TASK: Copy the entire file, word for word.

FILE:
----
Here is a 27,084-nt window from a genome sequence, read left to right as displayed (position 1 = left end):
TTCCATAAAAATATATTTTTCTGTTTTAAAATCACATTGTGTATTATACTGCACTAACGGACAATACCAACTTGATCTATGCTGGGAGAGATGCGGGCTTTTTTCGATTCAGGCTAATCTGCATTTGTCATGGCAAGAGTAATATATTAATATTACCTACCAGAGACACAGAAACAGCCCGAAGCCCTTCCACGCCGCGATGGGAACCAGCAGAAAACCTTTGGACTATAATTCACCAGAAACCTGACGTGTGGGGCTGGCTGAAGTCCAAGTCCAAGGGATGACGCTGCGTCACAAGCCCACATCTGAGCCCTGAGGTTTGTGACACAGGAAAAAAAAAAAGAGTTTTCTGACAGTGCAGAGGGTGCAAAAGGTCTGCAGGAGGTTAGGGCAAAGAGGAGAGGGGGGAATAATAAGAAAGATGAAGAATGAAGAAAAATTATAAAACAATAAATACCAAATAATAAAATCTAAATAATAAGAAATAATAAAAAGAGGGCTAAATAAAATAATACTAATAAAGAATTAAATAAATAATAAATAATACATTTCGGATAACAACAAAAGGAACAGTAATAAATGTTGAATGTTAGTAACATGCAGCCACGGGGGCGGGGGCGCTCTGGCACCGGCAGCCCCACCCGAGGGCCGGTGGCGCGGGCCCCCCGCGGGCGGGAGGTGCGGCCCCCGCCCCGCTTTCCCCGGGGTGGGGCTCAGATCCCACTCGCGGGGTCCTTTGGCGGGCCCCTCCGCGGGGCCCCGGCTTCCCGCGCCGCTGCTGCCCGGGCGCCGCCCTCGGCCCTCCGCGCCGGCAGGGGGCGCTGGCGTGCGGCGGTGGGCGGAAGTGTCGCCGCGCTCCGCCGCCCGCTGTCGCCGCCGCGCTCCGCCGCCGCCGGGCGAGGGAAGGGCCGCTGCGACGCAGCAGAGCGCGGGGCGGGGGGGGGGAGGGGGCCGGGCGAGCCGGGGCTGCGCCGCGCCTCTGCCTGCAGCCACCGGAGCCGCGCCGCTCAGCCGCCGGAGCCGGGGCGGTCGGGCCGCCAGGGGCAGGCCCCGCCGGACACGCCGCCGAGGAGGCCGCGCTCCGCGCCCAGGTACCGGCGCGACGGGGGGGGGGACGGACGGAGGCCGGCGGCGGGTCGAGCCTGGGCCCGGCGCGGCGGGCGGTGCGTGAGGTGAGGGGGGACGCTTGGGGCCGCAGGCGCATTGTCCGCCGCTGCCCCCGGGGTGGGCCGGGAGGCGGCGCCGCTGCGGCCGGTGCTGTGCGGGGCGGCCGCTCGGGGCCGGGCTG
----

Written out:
Here is a 27,084-nt window from a genome sequence, read left to right as displayed (position 1 = left end):
TTCCATAAAAATATATTTTTCTGTTTTAAAATCACATTGTGTATTATACTGCACTAACGGACAATACCAACTTGATCTATGCTGGGAGAGATGCGGGCTTTTTTCGATTCAGGCTAATCTGCATTTGTCATGGCAAGAGTAATATATTAATATTACCTACCAGAGACACAGAAACAGCCCGAAGCCCTTCCACGCCGCGATGGGAACCAGCAGAAAACCTTTGGACTATAATTCACCAGAAACCTGACGTGTGGGGCTGGCTGAAGTCCAAGTCCAAGGGATGACGCTGCGTCACAAGCCCACATCTGAGCCCTGAGGTTTGTGACACAGGAAAAAAAAAAAGAGTTTTCTGACAGTGCAGAGGGTGCAAAAGGTCTGCAGGAGGTTAGGGCAAAGAGGAGAGGGGGGAATAATAAGAAAGATGAAGAATGAAGAAAAATTATAAAACAATAAATACCAAATAATAAAATCTAAATAATAAGAAATAATAAAAAGAGGGCTAAATAAAATAATACTAATAAAGAATTAAATAAATAATAAATAATACATTTCGGATAACAACAAAAGGAACAGTAATAAATGTTGAATGTTAGTAACATGCAGCCACGGGGGCGGGGGCGCTCTGGCACCGGCAGCCCCACCCGAGGGCCGGTGGCGCGGGCCCCCCGCGGGCGGGAGGTGCGGCCCCCGCCCCGCTTTCCCCGGGGTGGGGCTCAGATCCCACTCGCGGGGTCCTTTGGCGGGCCCCTCCGCGGGGCCCCGGCTTCCCGCGCCGCTGCTGCCCGGGCGCCGCCCTCGGCCCTCCGCGCCGGCAGGGGGCGCTGGCGTGCGGCGGTGGGCGGAAGTGTCGCCGCGCTCCGCCGCCCGCTGTCGCCGCCGCGCTCCGCCGCCGCCGGGCGAGGGAAGGGCCGCTGCGACGCAGCAGAGCGCGGGGCGGGGGGGGGGAGGGGGCCGGGCGAGCCGGGGCTGCGCCGCGCCTCTGCCTGCAGCCACCGGAGCCGCGCCGCTCAGCCGCCGGAGCCGGGGCGGTCGGGCCGCCAGGGGCAGGCCCCGCCGGACACGCCGCCGAGGAGGCCGCGCTCCGCGCCCAGGTACCGGCGCGACGGGGGGGGGGACGGACGGAGGCCGGCGGCGGGTCGAGCCTGGGCCCGGCGCGGCGGGCGGTGCGTGAGGTGAGGGGGGACGCTTGGGGCCGCAGGCGCATTGTCCGCCGCTGCCCCCGGGGTGGGCCGGGAGGCGGCGCCGCTGCGGCCGGTGCTGTGCGGGGCGGCCGCTCGGGGCCGGGCTG